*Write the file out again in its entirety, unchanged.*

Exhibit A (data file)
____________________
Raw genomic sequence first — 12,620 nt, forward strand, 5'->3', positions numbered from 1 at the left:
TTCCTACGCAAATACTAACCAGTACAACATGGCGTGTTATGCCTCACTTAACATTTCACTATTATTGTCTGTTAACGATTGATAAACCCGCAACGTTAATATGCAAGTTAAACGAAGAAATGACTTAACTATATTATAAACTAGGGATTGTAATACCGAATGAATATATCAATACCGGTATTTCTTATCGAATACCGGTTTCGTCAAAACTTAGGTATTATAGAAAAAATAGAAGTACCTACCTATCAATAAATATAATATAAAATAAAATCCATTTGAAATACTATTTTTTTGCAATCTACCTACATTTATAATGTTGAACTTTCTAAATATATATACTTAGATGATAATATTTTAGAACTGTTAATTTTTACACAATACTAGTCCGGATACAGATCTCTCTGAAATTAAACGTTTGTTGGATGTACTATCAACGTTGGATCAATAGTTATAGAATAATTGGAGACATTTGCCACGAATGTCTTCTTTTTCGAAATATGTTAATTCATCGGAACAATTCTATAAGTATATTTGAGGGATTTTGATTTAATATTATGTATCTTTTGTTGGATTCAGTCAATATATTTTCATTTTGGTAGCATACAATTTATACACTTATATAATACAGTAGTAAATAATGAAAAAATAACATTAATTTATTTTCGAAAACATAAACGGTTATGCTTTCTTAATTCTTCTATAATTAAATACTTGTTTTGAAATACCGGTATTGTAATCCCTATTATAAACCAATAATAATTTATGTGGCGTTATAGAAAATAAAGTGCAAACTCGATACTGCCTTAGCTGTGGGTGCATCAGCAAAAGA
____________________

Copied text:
Raw genomic sequence first — 12,620 nt, forward strand, 5'->3', positions numbered from 1 at the left:
TTCCTACGCAAATACTAACCAGTACAACATGGCGTGTTATGCCTCACTTAACATTTCACTATTATTGTCTGTTAACGATTGATAAACCCGCAACGTTAATATGCAAGTTAAACGAAGAAATGACTTAACTATATTATAAACTAGGGATTGTAATACCGAATGAATATATCAATACCGGTATTTCTTATCGAATACCGGTTTCGTCAAAACTTAGGTATTATAGAAAAAATAGAAGTACCTACCTATCAATAAATATAATATAAAATAAAATCCATTTGAAATACTATTTTTTTGCAATCTACCTACATTTATAATGTTGAACTTTCTAAATATATATACTTAGATGATAATATTTTAGAACTGTTAATTTTTACACAATACTAGTCCGGATACAGATCTCTCTGAAATTAAACGTTTGTTGGATGTACTATCAACGTTGGATCAATAGTTATAGAATAATTGGAGACATTTGCCACGAATGTCTTCTTTTTCGAAATATGTTAATTCATCGGAACAATTCTATAAGTATATTTGAGGGATTTTGATTTAATATTATGTATCTTTTGTTGGATTCAGTCAATATATTTTCATTTTGGTAGCATACAATTTATACACTTATATAATACAGTAGTAAATAATGAAAAAATAACATTAATTTATTTTCGAAAACATAAACGGTTATGCTTTCTTAATTCTTCTATAATTAAATACTTGTTTTGAAATACCGGTATTGTAATCCCTATTATAAACCAATAATAATTTATGTGGCGTTATAGAAAATAAAGTGCAAACTCGATACTGCCTTAGCTGTGGGTGCATCAGCAAAAGA